Sexist attitudes must change
Today, March 8, marks International Women's Day.
It is a day that progressive movements throughout the world use to focus the public's attention on issues of women's rights.
Its roots are in the US where, in 1909, the Socialist Party of America organised the first Women's Day event. Subsequently, the day was commemorated by left-leaning movements and countries.
In 1975 it gained universal recognition when the day was adopted by the UN.
Since then, so much has been achieved in terms of women's rights. Today, it is easy to forget that in 1909, women in the US and elsewhere were not guaranteed basic rights such as the right to vote.
It is unfortunately true, however, that we still have a long way to go in ending patriarchy and changing attitudes of those who still believe that women are inferior to men.
In our own country, the struggle for gender equality has scored some major victories over the years. Yet in practice, women still suffer from gender discrimination and violence. Even at leadership level, progressive policies that insist on gender parity among those who hold public office have not entirely changed sexist attitudes towards women in positions of authority.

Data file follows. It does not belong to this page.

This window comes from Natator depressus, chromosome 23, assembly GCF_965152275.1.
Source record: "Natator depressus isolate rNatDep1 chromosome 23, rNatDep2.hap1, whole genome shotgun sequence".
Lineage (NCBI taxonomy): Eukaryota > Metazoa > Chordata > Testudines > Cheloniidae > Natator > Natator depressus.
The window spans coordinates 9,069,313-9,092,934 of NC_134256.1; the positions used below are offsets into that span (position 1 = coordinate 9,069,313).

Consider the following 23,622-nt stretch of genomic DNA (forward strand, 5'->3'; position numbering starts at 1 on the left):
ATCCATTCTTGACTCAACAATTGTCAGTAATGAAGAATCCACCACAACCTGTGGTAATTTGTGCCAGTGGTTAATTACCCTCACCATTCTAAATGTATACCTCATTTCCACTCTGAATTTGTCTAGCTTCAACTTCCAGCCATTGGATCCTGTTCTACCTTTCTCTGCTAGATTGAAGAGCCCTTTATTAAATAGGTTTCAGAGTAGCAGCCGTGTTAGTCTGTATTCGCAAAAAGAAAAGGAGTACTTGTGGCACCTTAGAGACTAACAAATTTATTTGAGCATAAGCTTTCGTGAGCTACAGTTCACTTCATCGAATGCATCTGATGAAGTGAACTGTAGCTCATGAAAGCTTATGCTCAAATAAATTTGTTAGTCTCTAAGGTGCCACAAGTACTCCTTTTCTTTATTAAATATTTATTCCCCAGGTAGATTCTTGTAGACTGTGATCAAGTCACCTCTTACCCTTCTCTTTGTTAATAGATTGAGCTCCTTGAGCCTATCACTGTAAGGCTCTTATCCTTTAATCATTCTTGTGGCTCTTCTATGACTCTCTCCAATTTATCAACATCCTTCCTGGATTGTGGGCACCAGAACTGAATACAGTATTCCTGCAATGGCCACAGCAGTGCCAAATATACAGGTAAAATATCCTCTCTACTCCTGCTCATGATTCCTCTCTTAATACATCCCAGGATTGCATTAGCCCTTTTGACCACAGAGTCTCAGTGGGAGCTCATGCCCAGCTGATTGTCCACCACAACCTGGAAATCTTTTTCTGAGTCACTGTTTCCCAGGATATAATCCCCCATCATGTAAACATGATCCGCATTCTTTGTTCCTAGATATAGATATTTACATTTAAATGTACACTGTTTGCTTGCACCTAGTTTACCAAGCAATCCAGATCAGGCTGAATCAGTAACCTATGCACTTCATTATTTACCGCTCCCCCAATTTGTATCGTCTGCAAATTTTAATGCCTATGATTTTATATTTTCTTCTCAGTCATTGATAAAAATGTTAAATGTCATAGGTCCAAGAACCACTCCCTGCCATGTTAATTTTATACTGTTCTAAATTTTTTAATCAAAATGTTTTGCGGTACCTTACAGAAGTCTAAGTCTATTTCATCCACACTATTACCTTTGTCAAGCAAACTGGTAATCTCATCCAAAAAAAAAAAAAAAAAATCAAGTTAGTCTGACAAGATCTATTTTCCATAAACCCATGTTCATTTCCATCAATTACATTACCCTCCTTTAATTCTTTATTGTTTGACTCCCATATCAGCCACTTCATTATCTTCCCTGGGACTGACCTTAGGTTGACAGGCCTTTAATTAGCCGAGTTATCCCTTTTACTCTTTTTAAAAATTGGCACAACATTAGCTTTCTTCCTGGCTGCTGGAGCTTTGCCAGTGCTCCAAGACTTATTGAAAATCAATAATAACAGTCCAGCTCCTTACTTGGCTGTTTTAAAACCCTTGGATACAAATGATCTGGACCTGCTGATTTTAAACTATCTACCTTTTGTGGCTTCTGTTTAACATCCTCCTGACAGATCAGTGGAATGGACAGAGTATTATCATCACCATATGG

When long-time cabinet minister and veteran politician Dr Nkosazana Dlamini-Zuma ran for the ANC presidency in 2017, there were those who sought to undermine her candidacy by painting her as a mere front for her ex-husband and then president Jacob Zuma.
We are seeing a similar approach towards mining magnate Bridgette Radebe. Her appointment as one of five South African business personalities who will serve in the Brics Business Council has sparked claims of "nepotism" from quarters who suggest she got the appointment because she happens to be married to energy minister Jeff Radebe and is sister-in-law to President Cyril Ramaphosa.
Like in the case of Dlamini-Zuma, her track record in leadership positions over the years is overlooked and her intimate involvement with Brics since 2013 is ignored. This is sexism and must be condemned, failing which the role of women as leaders in our society will always be second-guessed and undermined.
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